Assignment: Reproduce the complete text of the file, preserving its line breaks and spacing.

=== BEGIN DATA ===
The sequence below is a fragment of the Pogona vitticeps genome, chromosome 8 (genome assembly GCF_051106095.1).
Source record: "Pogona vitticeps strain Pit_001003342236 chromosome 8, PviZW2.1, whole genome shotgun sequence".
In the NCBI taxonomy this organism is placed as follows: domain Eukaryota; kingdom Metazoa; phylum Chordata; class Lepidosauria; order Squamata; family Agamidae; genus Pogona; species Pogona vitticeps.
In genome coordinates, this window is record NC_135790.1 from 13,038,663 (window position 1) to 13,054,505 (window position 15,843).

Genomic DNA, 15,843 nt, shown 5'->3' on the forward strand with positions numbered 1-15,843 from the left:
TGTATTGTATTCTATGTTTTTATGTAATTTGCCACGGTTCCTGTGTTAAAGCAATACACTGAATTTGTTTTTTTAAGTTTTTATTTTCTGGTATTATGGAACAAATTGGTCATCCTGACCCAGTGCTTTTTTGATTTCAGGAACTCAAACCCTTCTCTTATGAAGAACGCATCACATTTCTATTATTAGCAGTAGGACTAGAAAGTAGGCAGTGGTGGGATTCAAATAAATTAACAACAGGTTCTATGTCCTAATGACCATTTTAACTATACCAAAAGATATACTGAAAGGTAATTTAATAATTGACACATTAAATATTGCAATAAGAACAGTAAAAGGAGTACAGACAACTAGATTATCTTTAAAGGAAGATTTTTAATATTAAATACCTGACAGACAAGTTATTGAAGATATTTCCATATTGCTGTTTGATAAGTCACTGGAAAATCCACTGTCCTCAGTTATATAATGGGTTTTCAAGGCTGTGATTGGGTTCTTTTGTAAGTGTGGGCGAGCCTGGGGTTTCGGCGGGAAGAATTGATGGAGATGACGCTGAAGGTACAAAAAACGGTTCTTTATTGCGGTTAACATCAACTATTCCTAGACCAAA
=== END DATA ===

The sequence below is a fragment of the Pogona vitticeps genome, chromosome 8 (genome assembly GCF_051106095.1).
Source record: "Pogona vitticeps strain Pit_001003342236 chromosome 8, PviZW2.1, whole genome shotgun sequence".
In the NCBI taxonomy this organism is placed as follows: domain Eukaryota; kingdom Metazoa; phylum Chordata; class Lepidosauria; order Squamata; family Agamidae; genus Pogona; species Pogona vitticeps.
In genome coordinates, this window is record NC_135790.1 from 13,038,663 (window position 1) to 13,054,505 (window position 15,843).

Genomic DNA, 15,843 nt, shown 5'->3' on the forward strand with positions numbered 1-15,843 from the left:
TGTATTGTATTCTATGTTTTTATGTAATTTGCCACGGTTCCTGTGTTAAAGCAATACACTGAATTTGTTTTTTTAAGTTTTTATTTTCTGGTATTATGGAACAAATTGGTCATCCTGACCCAGTGCTTTTTTGATTTCAGGAACTCAAACCCTTCTCTTATGAAGAACGCATCACATTTCTATTATTAGCAGTAGGACTAGAAAGTAGGCAGTGGTGGGATTCAAATAAATTAACAACAGGTTCTATGTCCTAATGACCATTTTAACTATACCAAAAGATATACTGAAAGGTAATTTAATAATTGACACATTAAATATTGCAATAAGAACAGTAAAAGGAGTACAGACAACTAGATTATCTTTAAAGGAAGATTTTTAATATTAAATACCTGACAGACAAGTTATTGAAGATATTTCCATATTGCTGTTTGATAAGTCACTGGAAAATCCACTGTCCTCAGTTATATAATGGGTTTTCAAGGCTGTGATTGGGTTCTTTTGTAAGTGTGGGCGAGCCTGGGGTTTCGGCGGGAAGAATTGATGGAGATGACGCTGAAGGTACAAAAAACGGTTCTTTATTGCGGTTAACATCAACTATTCCTAGACCAAA